Lakers' LeBron James on Normalcy in NBA Bubble: 'Nothing Is Normal in 2020'

Timothy Rapp@@TRappaRTFeatured ColumnistJuly 20, 2020

FILE - In this March 10, 2020, file photo, Los Angeles Lakers' LeBron James (23) dribbles during the first half of an NBA basketball game against the Brooklyn Nets in Los Angeles. If James gets his way, NBA arenas and other sports venues around the country will be mega polling sites for the November general election. (AP Photo/Marcio Jose Sanchez, File)
Marcio Jose Sanchez/Associated Press

The bubble environment that NBA players find themselves in at the Walt Disney World Resort in Orlando for the league's restart later this month is anything but normal.  

But Los Angeles Lakers superstar LeBron James pointed out nothing else is normal about 2020, either:

Ben Golliver @BenGolliver

Lakers’ LeBron James on adjusting to the @NBA bubble: “It’s 2020. Nothing is normal in 2020. Nothing seems as is and who knows if it will ever go back to the way it was.” https://t.co/q9xG7gflbf

James also spoke on the legacy of the late U.S. Rep. John Lewis, the legendary Civil Rights activist who died Friday:

Ben Golliver @BenGolliver

Lakers’ LeBron James on the lessons of Rep. John Lewis: “Never be afraid of conflict. Good conflict, positive conflict, that can create change... He was such a legend. When you do the things you do while you’re living, your name will last forever.” https://t.co/6XnSQakFyq

The NBA restart itself is unprecedented, with 22 teams descending upon one location to finish a shortened regular season and full postseason four months after the COVID-19 pandemic halted the season. NBA players have been quarantined away from society and will be playing games without fans in attendance. 

But it also comes at a time of great social unrest, between the gatherings that continue across the country in protest of police brutality and systemic racism in the wake of the killings of George Floyd and Breonna Taylor by police and the impending 2020 presidential election.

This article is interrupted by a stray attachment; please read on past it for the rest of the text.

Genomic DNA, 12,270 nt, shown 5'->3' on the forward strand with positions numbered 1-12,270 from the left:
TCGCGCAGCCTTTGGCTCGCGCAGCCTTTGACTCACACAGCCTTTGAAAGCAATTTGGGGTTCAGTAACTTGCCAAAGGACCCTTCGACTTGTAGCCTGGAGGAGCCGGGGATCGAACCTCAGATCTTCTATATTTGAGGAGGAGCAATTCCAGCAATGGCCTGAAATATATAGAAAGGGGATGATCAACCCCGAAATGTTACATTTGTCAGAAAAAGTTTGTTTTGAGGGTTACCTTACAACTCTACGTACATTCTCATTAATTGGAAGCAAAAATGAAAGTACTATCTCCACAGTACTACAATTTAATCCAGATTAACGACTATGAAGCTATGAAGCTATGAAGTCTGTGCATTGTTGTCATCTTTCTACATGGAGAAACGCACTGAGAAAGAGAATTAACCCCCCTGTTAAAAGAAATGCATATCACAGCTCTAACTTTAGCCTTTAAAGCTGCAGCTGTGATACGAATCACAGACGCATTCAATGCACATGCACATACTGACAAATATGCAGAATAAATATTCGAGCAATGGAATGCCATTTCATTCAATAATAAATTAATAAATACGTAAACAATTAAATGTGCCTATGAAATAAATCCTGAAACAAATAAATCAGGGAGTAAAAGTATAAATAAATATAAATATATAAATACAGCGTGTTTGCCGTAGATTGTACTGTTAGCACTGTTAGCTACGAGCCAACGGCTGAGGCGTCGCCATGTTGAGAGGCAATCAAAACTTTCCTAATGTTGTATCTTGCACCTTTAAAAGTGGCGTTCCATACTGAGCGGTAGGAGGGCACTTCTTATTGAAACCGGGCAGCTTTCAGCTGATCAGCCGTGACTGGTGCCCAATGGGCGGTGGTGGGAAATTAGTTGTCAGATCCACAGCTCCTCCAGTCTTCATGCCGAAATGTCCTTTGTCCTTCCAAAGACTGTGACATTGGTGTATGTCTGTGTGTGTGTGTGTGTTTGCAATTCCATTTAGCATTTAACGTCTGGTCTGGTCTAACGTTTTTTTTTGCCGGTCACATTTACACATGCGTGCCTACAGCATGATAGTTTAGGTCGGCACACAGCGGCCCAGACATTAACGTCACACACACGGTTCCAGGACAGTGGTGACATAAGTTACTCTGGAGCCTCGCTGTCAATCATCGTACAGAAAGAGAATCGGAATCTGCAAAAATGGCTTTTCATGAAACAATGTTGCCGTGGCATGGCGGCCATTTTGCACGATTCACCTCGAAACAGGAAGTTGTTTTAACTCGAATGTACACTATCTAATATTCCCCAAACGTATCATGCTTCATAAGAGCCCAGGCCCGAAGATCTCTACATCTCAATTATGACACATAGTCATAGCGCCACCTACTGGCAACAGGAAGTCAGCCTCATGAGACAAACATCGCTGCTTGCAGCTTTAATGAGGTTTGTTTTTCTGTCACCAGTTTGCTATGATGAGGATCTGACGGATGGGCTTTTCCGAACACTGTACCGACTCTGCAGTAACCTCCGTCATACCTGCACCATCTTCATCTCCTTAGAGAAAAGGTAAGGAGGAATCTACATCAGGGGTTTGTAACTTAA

Many players will wear social justice messages like "Equality" or "Black Lives Matter" on the backs of their jerseys in lieu of their last names at the NBA restart. James isn't one of them, saying earlier in July that he would have preferred to pick his own message rather than one from a preselected group of options agreed on by the NBA and NBPA:

"I actually didn't go with a name on the back of my jersey. It was no disrespect to the list that was handed out to all the players. I commend anyone that decides to put something on the back of their jersey. It's just something that didn't really seriously resonate with my mission, with my goal.

"I would have loved to have a say-so on what would have went on the back of my jersey. I had a couple things in mind, but I wasn't part of that process, which is OK. I'm absolutely OK with that. ... I don't need to have something on the back of my jersey for people to understand my mission or know what I'm about and what I'm here to do."

On the court, the 49-14 Lakers head into the restart as one of the favorites to win the NBA title, led by James and Anthony Davis. To do so, they'll have to manage the truly unique circumstances of the bubble in Florida.